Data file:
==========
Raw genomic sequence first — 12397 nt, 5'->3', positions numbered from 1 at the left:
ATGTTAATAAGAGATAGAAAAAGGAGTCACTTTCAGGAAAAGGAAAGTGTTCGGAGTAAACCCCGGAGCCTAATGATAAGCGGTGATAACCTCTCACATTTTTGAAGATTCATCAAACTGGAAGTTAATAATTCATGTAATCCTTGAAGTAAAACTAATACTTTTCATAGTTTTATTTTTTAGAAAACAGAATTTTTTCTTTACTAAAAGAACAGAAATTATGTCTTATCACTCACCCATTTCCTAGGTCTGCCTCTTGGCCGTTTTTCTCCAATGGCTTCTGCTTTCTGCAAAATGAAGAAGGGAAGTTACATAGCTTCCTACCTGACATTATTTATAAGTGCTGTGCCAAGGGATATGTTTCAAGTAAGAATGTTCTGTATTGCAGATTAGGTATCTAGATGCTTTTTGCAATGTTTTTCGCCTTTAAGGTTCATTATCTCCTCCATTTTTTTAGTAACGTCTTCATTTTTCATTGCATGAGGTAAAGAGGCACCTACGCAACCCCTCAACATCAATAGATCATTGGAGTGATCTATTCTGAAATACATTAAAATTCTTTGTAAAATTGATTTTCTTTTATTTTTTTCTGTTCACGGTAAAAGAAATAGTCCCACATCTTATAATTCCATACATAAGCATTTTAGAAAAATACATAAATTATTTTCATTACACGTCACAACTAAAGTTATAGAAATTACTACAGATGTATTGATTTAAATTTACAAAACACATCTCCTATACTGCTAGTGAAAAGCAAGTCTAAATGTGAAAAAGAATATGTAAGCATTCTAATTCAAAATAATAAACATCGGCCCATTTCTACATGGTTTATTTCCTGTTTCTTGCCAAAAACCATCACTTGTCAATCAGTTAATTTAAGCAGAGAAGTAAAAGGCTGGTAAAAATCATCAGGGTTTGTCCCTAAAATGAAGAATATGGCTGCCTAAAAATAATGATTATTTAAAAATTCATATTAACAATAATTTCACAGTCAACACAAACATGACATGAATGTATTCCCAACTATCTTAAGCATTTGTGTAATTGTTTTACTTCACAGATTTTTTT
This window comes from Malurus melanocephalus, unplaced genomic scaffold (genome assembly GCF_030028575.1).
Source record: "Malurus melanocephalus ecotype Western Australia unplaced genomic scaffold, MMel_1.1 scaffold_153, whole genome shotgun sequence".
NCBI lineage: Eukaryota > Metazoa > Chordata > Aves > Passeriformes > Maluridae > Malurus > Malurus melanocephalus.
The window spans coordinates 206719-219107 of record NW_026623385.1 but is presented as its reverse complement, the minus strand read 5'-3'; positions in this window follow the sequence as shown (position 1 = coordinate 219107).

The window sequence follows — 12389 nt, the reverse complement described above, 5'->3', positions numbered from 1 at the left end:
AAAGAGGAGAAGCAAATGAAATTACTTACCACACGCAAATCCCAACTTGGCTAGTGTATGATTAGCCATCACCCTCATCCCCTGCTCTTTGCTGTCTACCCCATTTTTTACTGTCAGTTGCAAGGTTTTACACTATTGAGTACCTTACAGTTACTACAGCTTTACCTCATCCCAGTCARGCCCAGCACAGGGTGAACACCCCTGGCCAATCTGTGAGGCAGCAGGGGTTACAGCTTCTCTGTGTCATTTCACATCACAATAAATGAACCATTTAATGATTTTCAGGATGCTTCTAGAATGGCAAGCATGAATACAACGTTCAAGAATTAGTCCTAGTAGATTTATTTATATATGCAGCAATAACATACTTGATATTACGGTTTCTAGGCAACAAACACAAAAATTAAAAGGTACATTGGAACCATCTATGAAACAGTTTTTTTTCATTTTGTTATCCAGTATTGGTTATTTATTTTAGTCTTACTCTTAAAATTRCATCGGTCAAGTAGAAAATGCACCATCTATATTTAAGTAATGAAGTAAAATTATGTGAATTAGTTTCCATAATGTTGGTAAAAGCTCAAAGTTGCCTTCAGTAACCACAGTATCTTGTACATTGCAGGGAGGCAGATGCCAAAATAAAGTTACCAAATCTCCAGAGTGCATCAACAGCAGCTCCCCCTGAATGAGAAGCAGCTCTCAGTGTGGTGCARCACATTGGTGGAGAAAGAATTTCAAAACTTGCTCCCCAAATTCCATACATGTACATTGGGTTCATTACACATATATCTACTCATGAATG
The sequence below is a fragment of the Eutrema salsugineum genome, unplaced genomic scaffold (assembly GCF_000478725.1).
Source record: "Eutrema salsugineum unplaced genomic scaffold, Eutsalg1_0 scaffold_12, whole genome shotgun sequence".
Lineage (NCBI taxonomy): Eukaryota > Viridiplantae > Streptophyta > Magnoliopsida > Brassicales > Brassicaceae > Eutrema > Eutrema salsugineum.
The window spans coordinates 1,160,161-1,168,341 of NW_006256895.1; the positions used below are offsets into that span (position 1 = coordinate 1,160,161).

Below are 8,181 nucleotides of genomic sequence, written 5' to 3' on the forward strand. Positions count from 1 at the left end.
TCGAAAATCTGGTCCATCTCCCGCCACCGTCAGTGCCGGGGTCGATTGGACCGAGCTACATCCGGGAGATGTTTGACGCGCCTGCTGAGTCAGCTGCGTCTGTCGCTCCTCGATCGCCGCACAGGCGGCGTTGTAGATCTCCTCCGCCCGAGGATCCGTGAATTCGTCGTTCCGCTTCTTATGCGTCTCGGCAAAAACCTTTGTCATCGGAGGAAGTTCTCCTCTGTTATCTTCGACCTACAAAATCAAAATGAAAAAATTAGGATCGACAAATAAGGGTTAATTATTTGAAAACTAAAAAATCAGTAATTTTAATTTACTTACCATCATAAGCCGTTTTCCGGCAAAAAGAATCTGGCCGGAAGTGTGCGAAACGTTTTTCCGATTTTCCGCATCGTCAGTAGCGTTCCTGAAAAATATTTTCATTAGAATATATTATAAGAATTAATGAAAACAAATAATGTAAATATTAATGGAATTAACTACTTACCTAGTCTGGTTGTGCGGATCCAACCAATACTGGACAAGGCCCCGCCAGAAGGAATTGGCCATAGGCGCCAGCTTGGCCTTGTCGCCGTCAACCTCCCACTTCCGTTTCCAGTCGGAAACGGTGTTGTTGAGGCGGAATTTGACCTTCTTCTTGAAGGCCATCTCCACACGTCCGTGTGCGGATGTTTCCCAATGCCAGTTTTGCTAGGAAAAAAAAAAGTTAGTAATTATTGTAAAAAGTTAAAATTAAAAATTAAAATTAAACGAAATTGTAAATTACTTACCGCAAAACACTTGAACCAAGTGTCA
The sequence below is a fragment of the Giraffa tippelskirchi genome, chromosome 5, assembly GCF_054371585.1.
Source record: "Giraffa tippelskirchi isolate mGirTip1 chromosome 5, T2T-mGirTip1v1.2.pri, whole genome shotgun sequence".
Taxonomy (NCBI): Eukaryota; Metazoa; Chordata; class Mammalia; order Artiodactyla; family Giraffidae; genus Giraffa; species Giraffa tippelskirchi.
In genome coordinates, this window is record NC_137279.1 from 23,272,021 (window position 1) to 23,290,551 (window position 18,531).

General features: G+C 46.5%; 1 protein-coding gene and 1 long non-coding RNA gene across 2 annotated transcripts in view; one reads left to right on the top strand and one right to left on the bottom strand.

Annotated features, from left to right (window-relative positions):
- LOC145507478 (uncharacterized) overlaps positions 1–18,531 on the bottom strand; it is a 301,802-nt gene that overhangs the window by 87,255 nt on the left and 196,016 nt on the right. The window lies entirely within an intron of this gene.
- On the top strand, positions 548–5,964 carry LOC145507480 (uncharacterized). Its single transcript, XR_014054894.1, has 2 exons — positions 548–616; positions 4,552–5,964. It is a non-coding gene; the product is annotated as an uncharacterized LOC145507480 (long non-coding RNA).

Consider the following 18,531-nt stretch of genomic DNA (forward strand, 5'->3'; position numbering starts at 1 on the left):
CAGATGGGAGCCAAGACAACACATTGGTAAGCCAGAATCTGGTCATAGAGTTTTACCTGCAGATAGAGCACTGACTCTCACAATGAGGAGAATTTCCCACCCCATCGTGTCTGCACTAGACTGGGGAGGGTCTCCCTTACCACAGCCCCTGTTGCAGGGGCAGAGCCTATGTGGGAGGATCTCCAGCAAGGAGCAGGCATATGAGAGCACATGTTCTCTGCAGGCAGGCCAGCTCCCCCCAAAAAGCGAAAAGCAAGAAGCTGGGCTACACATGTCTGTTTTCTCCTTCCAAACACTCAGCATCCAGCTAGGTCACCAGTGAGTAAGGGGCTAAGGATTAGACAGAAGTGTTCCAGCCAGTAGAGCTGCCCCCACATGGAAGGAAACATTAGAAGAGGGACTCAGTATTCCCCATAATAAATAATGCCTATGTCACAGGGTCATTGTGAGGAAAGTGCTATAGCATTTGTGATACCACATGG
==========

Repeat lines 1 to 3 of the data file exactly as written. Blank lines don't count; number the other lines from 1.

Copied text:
Raw genomic sequence first — 12397 nt, 5'->3', positions numbered from 1 at the left:
ATGTTAATAAGAGATAGAAAAAGGAGTCACTTTCAGGAAAAGGAAAGTGTTCGGAGTAAACCCCGGAGCCTAATGATAAGCGGTGATAACCTCTCACATTTTTGAAGATTCATCAAACTGGAAGTTAATAATTCATGTAATCCTTGAAGTAAAACTAATACTTTTCATAGTTTTATTTTTTAGAAAACAGAATTTTTTCTTTACTAAAAGAACAGAAATTATGTCTTATCACTCACCCATTTCCTAGGTCTGCCTCTTGGCCGTTTTTCTCCAATGGCTTCTGCTTTCTGCAAAATGAAGAAGGGAAGTTACATAGCTTCCTACCTGACATTATTTATAAGTGCTGTGCCAAGGGATATGTTTCAAGTAAGAATGTTCTGTATTGCAGATTAGGTATCTAGATGCTTTTTGCAATGTTTTTCGCCTTTAAGGTTCATTATCTCCTCCATTTTTTTAGTAACGTCTTCATTTTTCATTGCATGAGGTAAAGAGGCACCTACGCAACCCCTCAACATCAATAGATCATTGGAGTGATCTATTCTGAAATACATTAAAATTCTTTGTAAAATTGATTTTCTTTTATTTTTTTCTGTTCACGGTAAAAGAAATAGTCCCACATCTTATAATTCCATACATAAGCATTTTAGAAAAATACATAAATTATTTTCATTACACGTCACAACTAAAGTTATAGAAATTACTACAGATGTATTGATTTAAATTTACAAAACACATCTCCTATACTGCTAGTGAAAAGCAAGTCTAAATGTGAAAAAGAATATGTAAGCATTCTAATTCAAAATAATAAACATCGGCCCATTTCTACATGGTTTATTTCCTGTTTCTTGCCAAAAACCATCACTTGTCAATCAGTTAATTTAAGCAGAGAAGTAAAAGGCTGGTAAAAATCATCAGGGTTTGTCCCTAAAATGAAGAATATGGCTGCCTAAAAATAATGATTATTTAAAAATTCATATTAACAATAATTTCACAGTCAACACAAACATGACATGAATGTATTCCCAACTATCTTAAGCATTTGTGTAATTGTTTTACTTCACAGATTTTTTT
This window comes from Malurus melanocephalus, unplaced genomic scaffold (genome assembly GCF_030028575.1).